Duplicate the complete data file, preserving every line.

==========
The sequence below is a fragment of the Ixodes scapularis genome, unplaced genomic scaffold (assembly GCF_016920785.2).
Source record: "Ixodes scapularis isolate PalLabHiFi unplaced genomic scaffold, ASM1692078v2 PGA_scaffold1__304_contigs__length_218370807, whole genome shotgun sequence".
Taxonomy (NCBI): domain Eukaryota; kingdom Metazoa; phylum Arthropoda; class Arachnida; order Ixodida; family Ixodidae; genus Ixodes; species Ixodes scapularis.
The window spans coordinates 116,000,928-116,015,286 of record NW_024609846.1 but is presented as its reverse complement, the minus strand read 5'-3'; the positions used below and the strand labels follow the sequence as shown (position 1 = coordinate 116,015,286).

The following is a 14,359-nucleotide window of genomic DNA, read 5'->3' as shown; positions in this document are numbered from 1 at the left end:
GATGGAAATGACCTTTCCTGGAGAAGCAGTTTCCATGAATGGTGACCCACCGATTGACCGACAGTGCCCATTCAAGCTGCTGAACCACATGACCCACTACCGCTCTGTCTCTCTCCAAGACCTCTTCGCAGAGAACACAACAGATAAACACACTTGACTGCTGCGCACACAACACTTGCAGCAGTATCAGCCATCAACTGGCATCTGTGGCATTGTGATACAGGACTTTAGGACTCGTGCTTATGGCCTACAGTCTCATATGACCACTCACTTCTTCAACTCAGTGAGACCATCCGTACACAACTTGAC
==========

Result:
The sequence below is a fragment of the Ixodes scapularis genome, unplaced genomic scaffold (assembly GCF_016920785.2).
Source record: "Ixodes scapularis isolate PalLabHiFi unplaced genomic scaffold, ASM1692078v2 PGA_scaffold1__304_contigs__length_218370807, whole genome shotgun sequence".
Taxonomy (NCBI): domain Eukaryota; kingdom Metazoa; phylum Arthropoda; class Arachnida; order Ixodida; family Ixodidae; genus Ixodes; species Ixodes scapularis.
The window spans coordinates 116,000,928-116,015,286 of record NW_024609846.1 but is presented as its reverse complement, the minus strand read 5'-3'; the positions used below and the strand labels follow the sequence as shown (position 1 = coordinate 116,015,286).

The following is a 14,359-nucleotide window of genomic DNA, read 5'->3' as shown; positions in this document are numbered from 1 at the left end:
GATGGAAATGACCTTTCCTGGAGAAGCAGTTTCCATGAATGGTGACCCACCGATTGACCGACAGTGCCCATTCAAGCTGCTGAACCACATGACCCACTACCGCTCTGTCTCTCTCCAAGACCTCTTCGCAGAGAACACAACAGATAAACACACTTGACTGCTGCGCACACAACACTTGCAGCAGTATCAGCCATCAACTGGCATCTGTGGCATTGTGATACAGGACTTTAGGACTCGTGCTTATGGCCTACAGTCTCATATGACCACTCACTTCTTCAACTCAGTGAGACCATCCGTACACAACTTGAC